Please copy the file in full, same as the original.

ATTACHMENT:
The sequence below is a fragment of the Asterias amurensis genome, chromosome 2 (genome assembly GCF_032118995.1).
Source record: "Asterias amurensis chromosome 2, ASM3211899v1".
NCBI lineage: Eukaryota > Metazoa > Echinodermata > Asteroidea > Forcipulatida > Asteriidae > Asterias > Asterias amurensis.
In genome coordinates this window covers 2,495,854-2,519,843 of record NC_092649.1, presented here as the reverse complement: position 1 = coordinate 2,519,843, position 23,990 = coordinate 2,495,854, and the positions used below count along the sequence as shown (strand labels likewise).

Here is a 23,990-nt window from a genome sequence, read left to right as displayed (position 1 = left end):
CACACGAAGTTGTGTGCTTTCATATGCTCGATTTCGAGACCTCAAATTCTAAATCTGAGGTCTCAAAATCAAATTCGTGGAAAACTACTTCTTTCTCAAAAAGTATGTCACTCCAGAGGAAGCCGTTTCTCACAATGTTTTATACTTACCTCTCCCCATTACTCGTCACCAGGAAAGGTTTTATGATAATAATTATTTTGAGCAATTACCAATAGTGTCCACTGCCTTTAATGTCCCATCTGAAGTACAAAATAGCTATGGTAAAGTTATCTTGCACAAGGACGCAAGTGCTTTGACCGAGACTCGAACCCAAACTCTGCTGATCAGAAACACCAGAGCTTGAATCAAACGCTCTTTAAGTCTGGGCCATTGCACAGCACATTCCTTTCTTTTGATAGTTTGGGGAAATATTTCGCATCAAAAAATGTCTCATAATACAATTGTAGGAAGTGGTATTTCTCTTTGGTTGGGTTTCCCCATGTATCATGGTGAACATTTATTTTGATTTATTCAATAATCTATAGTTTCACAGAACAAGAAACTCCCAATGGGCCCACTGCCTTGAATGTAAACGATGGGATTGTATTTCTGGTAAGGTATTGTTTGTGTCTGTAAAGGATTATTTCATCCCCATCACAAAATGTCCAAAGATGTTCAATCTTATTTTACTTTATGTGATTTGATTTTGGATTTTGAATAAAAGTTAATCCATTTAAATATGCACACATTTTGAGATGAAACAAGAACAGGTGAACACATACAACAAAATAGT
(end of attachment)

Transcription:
The sequence below is a fragment of the Asterias amurensis genome, chromosome 2 (genome assembly GCF_032118995.1).
Source record: "Asterias amurensis chromosome 2, ASM3211899v1".
NCBI lineage: Eukaryota > Metazoa > Echinodermata > Asteroidea > Forcipulatida > Asteriidae > Asterias > Asterias amurensis.
In genome coordinates this window covers 2,495,854-2,519,843 of record NC_092649.1, presented here as the reverse complement: position 1 = coordinate 2,519,843, position 23,990 = coordinate 2,495,854, and the positions used below count along the sequence as shown (strand labels likewise).

Here is a 23,990-nt window from a genome sequence, read left to right as displayed (position 1 = left end):
CACACGAAGTTGTGTGCTTTCATATGCTCGATTTCGAGACCTCAAATTCTAAATCTGAGGTCTCAAAATCAAATTCGTGGAAAACTACTTCTTTCTCAAAAAGTATGTCACTCCAGAGGAAGCCGTTTCTCACAATGTTTTATACTTACCTCTCCCCATTACTCGTCACCAGGAAAGGTTTTATGATAATAATTATTTTGAGCAATTACCAATAGTGTCCACTGCCTTTAATGTCCCATCTGAAGTACAAAATAGCTATGGTAAAGTTATCTTGCACAAGGACGCAAGTGCTTTGACCGAGACTCGAACCCAAACTCTGCTGATCAGAAACACCAGAGCTTGAATCAAACGCTCTTTAAGTCTGGGCCATTGCACAGCACATTCCTTTCTTTTGATAGTTTGGGGAAATATTTCGCATCAAAAAATGTCTCATAATACAATTGTAGGAAGTGGTATTTCTCTTTGGTTGGGTTTCCCCATGTATCATGGTGAACATTTATTTTGATTTATTCAATAATCTATAGTTTCACAGAACAAGAAACTCCCAATGGGCCCACTGCCTTGAATGTAAACGATGGGATTGTATTTCTGGTAAGGTATTGTTTGTGTCTGTAAAGGATTATTTCATCCCCATCACAAAATGTCCAAAGATGTTCAATCTTATTTTACTTTATGTGATTTGATTTTGGATTTTGAATAAAAGTTAATCCATTTAAATATGCACACATTTTGAGATGAAACAAGAACAGGTGAACACATACAACAAAATAGT